Five finalists unveiled for Governors Island FIGMENT pavilion

Architecture Art Awards East
FIGMENT's 2014 Pavilion. (Axel Taferner / Flickr)

FIGMENT’s 2014 Pavilion. (Axel Taferner / Flickr)

It’s never too early to start planning for the summer. As we head into winter, try to warm yourself up with thoughts of visiting Governors Island, with an iced coffee in one hand and pure, summertime optimism in the other. When you make that dream a reality in a matter of months—on the other side of a polar vortex or two—you will be greeted on the island with a new public pavilion. The City of Dreams Pavilion will be the fifth consecutive installation to come out of a competition hosted by FIGMENT, the Structural Engineers Association of New York, and the Emerging New York Architects Committee of the AIA New York Chapter. While a winning design won’t be announced until next month, FIGMENT & Company have unveiled their five finalists.

“Our theme for the pavilion, the City of Dreams, points toward the future,” said FIGMENT in a statement. “If we imagine a future New York City where anything is possible, what would it look like?” They continued, “In our wildest and most optimistic dreams, what is the future of the city?” Take a look at the environmentally-sensitive proposals below and be sure to visit Governors Island to see the finished product in June.

The Pulp Pavilion. (Courtesy MegaZoo - Melody Rees and Arthur Azoulai)

The Pulp Pavilion. (Courtesy MegaZoo – Melody Rees and Arthur Azoulai)

The Pulp Pavilion
by MegaZoo
Melody Rees and Arthur Azoulai

According to FIGMENT: “Made from cast paper pulp, this pavilion is constructed out of recycled material and is biodegradable. The cradle to cradle design is comprised of many cone shaped modules that are tightly packed to form a domed archway. On the exterior, the design celebrates the inherent qualities of the fibrous material. On the interior, color is used to celebrate the modularity of the design and filter light to create dramatic and contrasting effect for individuals who reside within. Each cone is cast from a unique and fibrous mix consisting of recycled paper and grass seeds. Its impact is net zero and it actually contributes to the positive biomass of the earth upon demolition. This temporary structure is a showcase for the potentials of new biodegradable material technologies within the design and construction industry.”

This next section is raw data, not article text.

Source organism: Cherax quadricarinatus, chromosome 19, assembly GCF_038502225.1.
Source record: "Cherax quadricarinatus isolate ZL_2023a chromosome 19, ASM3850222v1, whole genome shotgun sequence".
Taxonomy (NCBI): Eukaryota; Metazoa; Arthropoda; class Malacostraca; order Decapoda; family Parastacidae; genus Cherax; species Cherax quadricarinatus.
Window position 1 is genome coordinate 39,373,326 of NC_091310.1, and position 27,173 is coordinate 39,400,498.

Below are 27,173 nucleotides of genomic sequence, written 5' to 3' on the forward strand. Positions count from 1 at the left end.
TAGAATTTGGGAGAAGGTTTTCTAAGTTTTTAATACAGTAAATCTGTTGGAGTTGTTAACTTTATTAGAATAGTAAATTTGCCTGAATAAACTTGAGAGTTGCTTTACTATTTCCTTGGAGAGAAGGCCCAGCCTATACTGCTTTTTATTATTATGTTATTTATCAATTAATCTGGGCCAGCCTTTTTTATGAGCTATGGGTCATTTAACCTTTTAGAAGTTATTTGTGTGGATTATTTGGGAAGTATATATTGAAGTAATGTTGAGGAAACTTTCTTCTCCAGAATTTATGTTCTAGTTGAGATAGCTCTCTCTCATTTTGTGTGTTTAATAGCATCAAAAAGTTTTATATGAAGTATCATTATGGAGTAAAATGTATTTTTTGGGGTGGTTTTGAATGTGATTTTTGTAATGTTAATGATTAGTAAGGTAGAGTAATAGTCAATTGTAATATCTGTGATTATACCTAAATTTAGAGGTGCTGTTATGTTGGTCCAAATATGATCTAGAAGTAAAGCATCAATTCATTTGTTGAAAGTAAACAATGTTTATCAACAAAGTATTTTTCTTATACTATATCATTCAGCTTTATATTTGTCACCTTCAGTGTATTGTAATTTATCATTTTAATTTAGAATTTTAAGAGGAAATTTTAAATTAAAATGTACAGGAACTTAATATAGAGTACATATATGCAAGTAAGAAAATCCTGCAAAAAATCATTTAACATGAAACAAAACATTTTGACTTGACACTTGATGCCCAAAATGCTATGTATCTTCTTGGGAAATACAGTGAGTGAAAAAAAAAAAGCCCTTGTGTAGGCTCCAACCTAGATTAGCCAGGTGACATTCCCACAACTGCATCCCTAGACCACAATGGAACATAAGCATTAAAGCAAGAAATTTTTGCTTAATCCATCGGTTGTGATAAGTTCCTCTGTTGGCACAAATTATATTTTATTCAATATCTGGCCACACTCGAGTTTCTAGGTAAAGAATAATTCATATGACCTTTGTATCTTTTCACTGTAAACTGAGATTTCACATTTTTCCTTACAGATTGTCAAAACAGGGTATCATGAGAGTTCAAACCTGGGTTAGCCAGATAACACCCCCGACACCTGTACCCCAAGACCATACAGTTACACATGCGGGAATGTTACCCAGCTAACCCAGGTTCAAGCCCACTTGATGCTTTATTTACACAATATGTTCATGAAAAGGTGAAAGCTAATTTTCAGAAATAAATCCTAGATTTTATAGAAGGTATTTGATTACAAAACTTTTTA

Billion Oyster Pavilion. (Courtesy BanG studio)

Billion Oyster Pavilion. (Courtesy BanG studio)

Billion Oyster Pavilion
by BanG studio
Babak Bryan, Henry Grosmanl, and Suzie Betts with Sam Janis, Harbor School/Billion Oyster Project

According to FIGMENT: “Our proposal for the Billion Oyster Pavilion joins two of Governors Island’s most exciting enterprises: Figment’s City of Dreams Pavilion and The New York Harbor School’s Billion Oyster Project. The materials that form the woven canopy (steel rebar, nylon rope, and hose clamps) are specifically used in their harbor restoration work. Additionally, the base of our Pavilion is made up of custom-cast ‘Reef Balls,’ a restoration device that the school will also use as part of their habitat creation effort. By donating the entire pavilion to the Harbor School, its materials will be completely re-used on the island, eliminating the need to further transport.”